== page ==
Youth who have migrated from rural to urban areas in Ethiopia are often precariously employed, lack access to sexual and reproductive health services, and are at heightened risk of sexual violence. However, little is known about the sexual and reproductive health consequences of the coronavirus disease 2019 (COVID-19) pandemic, and associated lockdowns and service disruptions for urban-dwelling socially disadvantaged youth.
This paper draws on qualitative virtual research with 154 urban youths aged 15–24 years who were past and present beneficiaries of United Nations Population Fund-funded programs, and 19 key informants from the city bureaus and non-governmental organisations in June 2020. Semi-structured interviews by phone explored the impact of COVID-19 on young people’s sexual and reproductive health and rights.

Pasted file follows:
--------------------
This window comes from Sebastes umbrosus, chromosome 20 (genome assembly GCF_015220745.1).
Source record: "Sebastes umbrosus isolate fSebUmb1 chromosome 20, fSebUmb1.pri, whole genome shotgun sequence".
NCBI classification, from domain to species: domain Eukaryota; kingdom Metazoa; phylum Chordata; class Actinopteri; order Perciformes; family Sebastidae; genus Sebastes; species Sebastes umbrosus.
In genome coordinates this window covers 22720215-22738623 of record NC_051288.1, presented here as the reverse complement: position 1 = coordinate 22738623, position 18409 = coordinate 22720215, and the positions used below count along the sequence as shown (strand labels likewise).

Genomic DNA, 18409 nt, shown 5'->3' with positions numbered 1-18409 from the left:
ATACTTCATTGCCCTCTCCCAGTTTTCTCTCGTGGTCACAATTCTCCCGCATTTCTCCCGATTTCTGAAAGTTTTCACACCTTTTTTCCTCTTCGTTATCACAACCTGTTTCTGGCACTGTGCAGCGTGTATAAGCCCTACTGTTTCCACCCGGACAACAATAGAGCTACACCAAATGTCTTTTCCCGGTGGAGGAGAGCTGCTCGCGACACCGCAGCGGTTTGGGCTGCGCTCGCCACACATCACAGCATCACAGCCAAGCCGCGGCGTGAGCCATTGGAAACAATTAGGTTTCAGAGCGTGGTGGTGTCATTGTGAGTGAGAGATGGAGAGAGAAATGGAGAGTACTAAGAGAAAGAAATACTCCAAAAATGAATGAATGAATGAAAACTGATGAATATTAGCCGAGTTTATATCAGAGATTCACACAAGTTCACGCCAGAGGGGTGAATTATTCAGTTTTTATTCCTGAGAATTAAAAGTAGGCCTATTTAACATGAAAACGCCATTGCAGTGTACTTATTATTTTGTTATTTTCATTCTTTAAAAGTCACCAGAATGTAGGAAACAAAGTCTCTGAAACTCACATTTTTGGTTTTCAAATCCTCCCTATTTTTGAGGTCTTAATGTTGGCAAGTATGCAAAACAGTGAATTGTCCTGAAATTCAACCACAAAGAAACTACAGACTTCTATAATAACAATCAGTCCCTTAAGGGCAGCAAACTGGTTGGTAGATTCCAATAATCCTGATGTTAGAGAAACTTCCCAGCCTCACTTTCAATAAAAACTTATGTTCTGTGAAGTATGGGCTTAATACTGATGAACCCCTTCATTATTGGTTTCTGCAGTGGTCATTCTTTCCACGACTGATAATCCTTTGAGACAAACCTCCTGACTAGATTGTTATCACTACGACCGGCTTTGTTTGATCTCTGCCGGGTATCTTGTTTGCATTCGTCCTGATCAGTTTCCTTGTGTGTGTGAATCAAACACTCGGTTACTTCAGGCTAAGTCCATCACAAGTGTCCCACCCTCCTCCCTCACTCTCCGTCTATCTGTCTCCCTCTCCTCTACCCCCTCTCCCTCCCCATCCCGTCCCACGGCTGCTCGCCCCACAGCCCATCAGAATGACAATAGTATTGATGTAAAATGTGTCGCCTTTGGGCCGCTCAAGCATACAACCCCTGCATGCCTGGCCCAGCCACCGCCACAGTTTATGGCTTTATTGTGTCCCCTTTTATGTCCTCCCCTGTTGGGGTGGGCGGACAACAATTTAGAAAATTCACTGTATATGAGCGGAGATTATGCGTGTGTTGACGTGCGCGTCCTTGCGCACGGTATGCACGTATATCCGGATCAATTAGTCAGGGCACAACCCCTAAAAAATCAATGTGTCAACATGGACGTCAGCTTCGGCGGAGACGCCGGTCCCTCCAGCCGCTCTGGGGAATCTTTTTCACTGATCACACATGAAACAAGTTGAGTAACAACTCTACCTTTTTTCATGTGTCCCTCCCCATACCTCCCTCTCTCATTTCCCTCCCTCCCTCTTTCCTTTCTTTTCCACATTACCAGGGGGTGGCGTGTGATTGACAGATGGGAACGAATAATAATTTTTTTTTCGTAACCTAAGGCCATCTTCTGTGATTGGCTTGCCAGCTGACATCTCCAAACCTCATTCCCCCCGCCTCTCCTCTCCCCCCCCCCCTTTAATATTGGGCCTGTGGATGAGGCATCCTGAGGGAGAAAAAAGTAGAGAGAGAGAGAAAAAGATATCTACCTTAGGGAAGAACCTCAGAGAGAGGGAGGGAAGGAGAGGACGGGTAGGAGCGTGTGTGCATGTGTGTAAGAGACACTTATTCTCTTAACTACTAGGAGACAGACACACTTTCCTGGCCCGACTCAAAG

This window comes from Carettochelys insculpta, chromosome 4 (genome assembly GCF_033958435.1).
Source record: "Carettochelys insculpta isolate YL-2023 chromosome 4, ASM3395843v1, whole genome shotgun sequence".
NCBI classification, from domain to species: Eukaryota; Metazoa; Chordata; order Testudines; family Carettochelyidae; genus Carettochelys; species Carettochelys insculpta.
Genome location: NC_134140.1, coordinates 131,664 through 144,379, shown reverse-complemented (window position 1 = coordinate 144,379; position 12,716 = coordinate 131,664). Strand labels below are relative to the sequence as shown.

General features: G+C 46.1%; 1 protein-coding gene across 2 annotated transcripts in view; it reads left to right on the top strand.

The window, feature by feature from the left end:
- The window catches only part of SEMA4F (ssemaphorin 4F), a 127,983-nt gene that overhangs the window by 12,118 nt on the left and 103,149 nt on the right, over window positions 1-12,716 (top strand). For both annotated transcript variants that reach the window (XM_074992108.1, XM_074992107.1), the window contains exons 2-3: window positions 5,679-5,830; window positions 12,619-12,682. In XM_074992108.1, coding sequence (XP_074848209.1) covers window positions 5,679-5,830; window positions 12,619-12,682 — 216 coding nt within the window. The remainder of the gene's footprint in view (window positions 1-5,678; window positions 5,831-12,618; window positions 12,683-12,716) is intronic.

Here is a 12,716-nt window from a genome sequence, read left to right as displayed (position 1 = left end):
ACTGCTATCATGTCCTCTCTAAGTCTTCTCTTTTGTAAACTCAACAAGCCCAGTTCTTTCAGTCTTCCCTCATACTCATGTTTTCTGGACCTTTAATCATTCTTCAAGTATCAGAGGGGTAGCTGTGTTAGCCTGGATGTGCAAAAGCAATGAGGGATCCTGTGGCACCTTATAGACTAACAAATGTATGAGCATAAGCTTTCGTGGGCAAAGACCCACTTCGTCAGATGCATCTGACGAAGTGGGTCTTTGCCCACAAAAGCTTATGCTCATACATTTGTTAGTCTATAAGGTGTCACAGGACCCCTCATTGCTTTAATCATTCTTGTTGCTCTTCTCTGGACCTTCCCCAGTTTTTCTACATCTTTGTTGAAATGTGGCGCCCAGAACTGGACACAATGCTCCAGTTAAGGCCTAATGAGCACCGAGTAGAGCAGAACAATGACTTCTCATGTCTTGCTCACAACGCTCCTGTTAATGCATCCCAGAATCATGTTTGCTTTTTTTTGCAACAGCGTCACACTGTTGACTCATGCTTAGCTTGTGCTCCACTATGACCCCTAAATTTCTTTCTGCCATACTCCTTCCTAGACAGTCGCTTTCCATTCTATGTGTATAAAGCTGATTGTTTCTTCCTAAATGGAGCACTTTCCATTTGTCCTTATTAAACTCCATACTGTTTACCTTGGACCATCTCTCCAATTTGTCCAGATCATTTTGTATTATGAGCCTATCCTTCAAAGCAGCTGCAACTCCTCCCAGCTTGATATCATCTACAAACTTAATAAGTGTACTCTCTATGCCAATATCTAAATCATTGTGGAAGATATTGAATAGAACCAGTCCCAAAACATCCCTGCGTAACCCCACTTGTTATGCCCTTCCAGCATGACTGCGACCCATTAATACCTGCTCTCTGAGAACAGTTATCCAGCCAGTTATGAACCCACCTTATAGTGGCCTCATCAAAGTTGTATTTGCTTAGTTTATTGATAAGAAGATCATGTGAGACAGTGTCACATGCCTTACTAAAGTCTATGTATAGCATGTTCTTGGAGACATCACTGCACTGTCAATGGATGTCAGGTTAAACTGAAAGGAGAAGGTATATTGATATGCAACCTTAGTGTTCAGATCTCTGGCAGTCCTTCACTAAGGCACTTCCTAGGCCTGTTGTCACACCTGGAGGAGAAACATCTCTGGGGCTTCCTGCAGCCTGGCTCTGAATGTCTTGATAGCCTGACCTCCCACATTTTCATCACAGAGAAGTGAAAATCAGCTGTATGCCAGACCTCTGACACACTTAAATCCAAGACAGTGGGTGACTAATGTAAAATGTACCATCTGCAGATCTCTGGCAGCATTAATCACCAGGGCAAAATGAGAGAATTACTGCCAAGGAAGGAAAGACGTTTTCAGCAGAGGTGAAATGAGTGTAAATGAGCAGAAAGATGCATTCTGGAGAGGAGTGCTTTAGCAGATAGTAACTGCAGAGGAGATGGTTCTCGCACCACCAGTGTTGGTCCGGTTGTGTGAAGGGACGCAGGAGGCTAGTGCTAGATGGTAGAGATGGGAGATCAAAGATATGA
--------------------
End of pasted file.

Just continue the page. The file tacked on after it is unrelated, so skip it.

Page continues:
The pandemic has affected the availability of sexual and reproductive health information and services, and exacerbated fears about attending clinics, particularly disadvantaging youth living with HIV and those involved in commercial sex work. Many young people have also lost their livelihoods, with some moving into transactional and survival sex. Sexual violence further undermines the rights and well-being of youth who are already marginalised, with street-connected youth, young people involved in commercial sex work and youth with disabilities particularly at risk.
There is an urgent need to quickly resume front-line services, and social assistance measures must include young people if Ethiopia is to continue meeting its own objectives around adolescent and youth sexual and reproductive health.
Authors: Nicola Jones, Kate Pincock, Workneh Yadete, Meron Negussie, Estibel Mitiku, Tsinu Amde Selassie
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